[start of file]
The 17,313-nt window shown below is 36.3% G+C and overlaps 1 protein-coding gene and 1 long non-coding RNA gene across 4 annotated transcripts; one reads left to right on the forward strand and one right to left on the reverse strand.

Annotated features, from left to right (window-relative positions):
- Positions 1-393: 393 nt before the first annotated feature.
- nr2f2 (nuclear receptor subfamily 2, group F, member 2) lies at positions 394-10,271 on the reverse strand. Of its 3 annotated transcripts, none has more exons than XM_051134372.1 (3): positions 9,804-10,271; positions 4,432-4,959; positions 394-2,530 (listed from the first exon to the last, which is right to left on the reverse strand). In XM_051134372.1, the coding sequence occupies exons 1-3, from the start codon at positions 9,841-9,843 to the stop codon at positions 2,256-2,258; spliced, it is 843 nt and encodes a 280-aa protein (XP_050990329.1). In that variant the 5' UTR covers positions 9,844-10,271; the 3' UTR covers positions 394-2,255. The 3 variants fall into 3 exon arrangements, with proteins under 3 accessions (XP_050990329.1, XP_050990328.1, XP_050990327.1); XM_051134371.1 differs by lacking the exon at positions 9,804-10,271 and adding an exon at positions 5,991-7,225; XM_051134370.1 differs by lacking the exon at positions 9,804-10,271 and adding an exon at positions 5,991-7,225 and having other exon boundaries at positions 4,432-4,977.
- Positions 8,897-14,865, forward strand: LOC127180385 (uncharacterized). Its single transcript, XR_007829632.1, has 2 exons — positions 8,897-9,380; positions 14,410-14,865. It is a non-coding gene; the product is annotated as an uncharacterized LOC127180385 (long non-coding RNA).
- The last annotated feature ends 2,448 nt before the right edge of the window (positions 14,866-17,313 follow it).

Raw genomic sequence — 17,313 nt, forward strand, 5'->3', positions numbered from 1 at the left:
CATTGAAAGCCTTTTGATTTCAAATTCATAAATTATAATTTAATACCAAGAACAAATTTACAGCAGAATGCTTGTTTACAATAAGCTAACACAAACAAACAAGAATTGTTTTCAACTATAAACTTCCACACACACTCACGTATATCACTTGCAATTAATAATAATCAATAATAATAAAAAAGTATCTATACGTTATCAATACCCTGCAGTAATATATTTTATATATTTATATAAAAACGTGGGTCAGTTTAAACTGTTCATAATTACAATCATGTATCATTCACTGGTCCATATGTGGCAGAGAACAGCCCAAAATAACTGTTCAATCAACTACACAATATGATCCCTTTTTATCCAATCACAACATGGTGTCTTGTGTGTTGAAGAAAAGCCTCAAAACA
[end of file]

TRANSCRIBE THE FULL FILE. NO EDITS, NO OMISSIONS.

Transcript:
The 17,313-nt window shown below is 36.3% G+C and overlaps 1 protein-coding gene and 1 long non-coding RNA gene across 4 annotated transcripts; one reads left to right on the forward strand and one right to left on the reverse strand.

Annotated features, from left to right (window-relative positions):
- Positions 1-393: 393 nt before the first annotated feature.
- nr2f2 (nuclear receptor subfamily 2, group F, member 2) lies at positions 394-10,271 on the reverse strand. Of its 3 annotated transcripts, none has more exons than XM_051134372.1 (3): positions 9,804-10,271; positions 4,432-4,959; positions 394-2,530 (listed from the first exon to the last, which is right to left on the reverse strand). In XM_051134372.1, the coding sequence occupies exons 1-3, from the start codon at positions 9,841-9,843 to the stop codon at positions 2,256-2,258; spliced, it is 843 nt and encodes a 280-aa protein (XP_050990329.1). In that variant the 5' UTR covers positions 9,844-10,271; the 3' UTR covers positions 394-2,255. The 3 variants fall into 3 exon arrangements, with proteins under 3 accessions (XP_050990329.1, XP_050990328.1, XP_050990327.1); XM_051134371.1 differs by lacking the exon at positions 9,804-10,271 and adding an exon at positions 5,991-7,225; XM_051134370.1 differs by lacking the exon at positions 9,804-10,271 and adding an exon at positions 5,991-7,225 and having other exon boundaries at positions 4,432-4,977.
- Positions 8,897-14,865, forward strand: LOC127180385 (uncharacterized). Its single transcript, XR_007829632.1, has 2 exons — positions 8,897-9,380; positions 14,410-14,865. It is a non-coding gene; the product is annotated as an uncharacterized LOC127180385 (long non-coding RNA).
- The last annotated feature ends 2,448 nt before the right edge of the window (positions 14,866-17,313 follow it).

Raw genomic sequence — 17,313 nt, forward strand, 5'->3', positions numbered from 1 at the left:
CATTGAAAGCCTTTTGATTTCAAATTCATAAATTATAATTTAATACCAAGAACAAATTTACAGCAGAATGCTTGTTTACAATAAGCTAACACAAACAAACAAGAATTGTTTTCAACTATAAACTTCCACACACACTCACGTATATCACTTGCAATTAATAATAATCAATAATAATAAAAAAGTATCTATACGTTATCAATACCCTGCAGTAATATATTTTATATATTTATATAAAAACGTGGGTCAGTTTAAACTGTTCATAATTACAATCATGTATCATTCACTGGTCCATATGTGGCAGAGAACAGCCCAAAATAACTGTTCAATCAACTACACAATATGATCCCTTTTTATCCAATCACAACATGGTGTCTTGTGTGTTGAAGAAAAGCCTCAAAACA